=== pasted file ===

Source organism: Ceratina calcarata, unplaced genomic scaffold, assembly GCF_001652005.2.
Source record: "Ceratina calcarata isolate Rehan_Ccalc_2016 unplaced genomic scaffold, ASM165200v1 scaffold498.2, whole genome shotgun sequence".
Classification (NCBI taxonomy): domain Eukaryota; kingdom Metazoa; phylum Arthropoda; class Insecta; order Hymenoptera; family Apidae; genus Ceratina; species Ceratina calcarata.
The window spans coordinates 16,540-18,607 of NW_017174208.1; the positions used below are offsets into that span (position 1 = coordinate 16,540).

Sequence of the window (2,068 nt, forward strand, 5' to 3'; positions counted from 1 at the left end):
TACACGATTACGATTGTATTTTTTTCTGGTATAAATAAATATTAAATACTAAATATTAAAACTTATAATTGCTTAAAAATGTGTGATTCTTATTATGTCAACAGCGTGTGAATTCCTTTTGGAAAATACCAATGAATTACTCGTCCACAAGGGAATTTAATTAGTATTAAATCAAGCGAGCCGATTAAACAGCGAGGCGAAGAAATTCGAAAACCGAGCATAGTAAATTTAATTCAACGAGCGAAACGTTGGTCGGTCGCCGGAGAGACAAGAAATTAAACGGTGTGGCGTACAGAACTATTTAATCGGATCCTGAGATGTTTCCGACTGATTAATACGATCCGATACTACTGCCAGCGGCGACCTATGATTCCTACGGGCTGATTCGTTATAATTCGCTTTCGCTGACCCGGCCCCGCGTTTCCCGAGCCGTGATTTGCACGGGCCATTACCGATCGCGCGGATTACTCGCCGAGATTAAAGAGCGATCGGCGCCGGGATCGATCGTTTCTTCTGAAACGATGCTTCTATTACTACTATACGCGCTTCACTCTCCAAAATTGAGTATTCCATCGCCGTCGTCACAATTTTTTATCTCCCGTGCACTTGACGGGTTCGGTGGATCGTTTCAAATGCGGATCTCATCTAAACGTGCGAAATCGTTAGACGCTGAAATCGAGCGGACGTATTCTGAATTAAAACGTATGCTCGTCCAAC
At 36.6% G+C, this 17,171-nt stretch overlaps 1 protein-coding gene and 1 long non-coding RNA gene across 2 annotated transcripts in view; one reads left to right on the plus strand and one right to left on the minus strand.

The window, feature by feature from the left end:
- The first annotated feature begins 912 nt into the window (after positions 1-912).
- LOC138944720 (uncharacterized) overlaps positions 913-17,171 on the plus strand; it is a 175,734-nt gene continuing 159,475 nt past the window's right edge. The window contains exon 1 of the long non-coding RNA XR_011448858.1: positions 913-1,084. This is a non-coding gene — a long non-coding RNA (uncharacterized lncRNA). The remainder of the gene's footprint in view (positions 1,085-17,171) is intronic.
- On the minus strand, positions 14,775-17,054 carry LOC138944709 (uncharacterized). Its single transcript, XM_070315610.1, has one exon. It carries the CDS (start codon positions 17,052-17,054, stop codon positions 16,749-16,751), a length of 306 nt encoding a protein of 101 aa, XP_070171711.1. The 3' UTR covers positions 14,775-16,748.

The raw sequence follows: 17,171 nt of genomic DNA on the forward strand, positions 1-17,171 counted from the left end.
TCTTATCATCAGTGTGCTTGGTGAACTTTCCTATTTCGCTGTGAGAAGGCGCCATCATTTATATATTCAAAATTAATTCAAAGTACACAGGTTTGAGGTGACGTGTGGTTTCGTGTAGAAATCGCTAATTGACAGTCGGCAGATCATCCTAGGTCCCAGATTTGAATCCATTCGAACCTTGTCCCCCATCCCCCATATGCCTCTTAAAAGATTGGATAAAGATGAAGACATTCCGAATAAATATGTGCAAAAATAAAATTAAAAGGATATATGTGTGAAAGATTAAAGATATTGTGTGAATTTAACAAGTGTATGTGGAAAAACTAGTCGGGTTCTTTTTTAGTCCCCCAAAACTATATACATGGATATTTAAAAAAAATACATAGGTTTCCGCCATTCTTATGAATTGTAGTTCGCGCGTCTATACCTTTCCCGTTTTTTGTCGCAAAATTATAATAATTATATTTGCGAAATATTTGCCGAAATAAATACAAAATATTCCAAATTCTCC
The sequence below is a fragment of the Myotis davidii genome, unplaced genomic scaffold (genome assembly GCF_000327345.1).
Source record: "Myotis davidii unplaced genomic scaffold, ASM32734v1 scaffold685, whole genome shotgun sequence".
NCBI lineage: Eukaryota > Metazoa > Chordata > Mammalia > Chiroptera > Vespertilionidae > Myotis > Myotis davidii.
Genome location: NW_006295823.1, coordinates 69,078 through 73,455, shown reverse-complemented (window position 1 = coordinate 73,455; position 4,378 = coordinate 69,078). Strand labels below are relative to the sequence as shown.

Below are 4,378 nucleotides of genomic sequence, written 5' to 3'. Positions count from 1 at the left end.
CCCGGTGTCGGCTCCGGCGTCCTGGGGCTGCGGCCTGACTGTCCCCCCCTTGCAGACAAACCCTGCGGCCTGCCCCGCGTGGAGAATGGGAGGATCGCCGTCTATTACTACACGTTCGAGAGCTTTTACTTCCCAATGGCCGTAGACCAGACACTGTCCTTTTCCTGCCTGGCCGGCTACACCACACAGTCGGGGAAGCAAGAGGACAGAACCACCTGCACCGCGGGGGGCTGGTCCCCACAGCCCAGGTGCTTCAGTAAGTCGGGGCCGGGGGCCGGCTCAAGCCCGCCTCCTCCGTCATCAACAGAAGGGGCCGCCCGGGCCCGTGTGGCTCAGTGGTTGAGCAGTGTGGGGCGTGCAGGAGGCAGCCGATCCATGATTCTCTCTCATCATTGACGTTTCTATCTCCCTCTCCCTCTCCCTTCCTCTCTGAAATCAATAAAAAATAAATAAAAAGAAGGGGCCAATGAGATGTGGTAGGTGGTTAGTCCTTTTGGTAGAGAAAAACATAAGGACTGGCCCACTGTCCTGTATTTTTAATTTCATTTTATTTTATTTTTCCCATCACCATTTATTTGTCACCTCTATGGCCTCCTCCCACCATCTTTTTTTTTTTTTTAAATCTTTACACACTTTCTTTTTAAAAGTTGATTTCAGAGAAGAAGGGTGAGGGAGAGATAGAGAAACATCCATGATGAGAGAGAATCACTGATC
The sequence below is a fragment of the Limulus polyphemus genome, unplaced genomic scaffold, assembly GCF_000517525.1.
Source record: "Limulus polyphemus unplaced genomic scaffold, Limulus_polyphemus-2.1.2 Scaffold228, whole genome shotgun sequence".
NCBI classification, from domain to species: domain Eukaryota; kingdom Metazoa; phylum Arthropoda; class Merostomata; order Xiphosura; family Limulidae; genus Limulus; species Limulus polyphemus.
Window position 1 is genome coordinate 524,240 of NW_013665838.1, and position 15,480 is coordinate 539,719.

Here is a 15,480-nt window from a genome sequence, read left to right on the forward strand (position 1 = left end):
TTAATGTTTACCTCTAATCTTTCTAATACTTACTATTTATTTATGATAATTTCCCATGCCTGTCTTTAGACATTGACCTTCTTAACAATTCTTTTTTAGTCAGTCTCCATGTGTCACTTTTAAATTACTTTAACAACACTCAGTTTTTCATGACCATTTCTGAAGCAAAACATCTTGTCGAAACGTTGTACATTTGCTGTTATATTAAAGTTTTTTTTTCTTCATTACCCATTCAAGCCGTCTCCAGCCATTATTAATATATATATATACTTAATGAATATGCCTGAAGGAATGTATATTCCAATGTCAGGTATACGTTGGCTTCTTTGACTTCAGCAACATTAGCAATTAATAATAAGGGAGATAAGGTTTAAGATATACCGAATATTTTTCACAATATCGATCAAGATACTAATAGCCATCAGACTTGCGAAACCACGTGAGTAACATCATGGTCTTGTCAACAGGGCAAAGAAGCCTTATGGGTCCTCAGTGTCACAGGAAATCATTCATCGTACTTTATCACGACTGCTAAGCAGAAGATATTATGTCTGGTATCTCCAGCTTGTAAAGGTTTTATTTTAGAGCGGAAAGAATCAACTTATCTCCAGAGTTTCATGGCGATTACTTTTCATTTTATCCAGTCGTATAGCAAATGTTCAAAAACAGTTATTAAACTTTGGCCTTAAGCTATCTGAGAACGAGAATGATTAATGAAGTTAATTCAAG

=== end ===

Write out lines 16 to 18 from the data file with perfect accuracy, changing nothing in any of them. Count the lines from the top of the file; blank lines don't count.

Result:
NCBI lineage: Eukaryota > Metazoa > Chordata > Mammalia > Chiroptera > Vespertilionidae > Myotis > Myotis davidii.
Genome location: NW_006295823.1, coordinates 69,078 through 73,455, shown reverse-complemented (window position 1 = coordinate 73,455; position 4,378 = coordinate 69,078). Strand labels below are relative to the sequence as shown.

Below are 4,378 nucleotides of genomic sequence, written 5' to 3'. Positions count from 1 at the left end.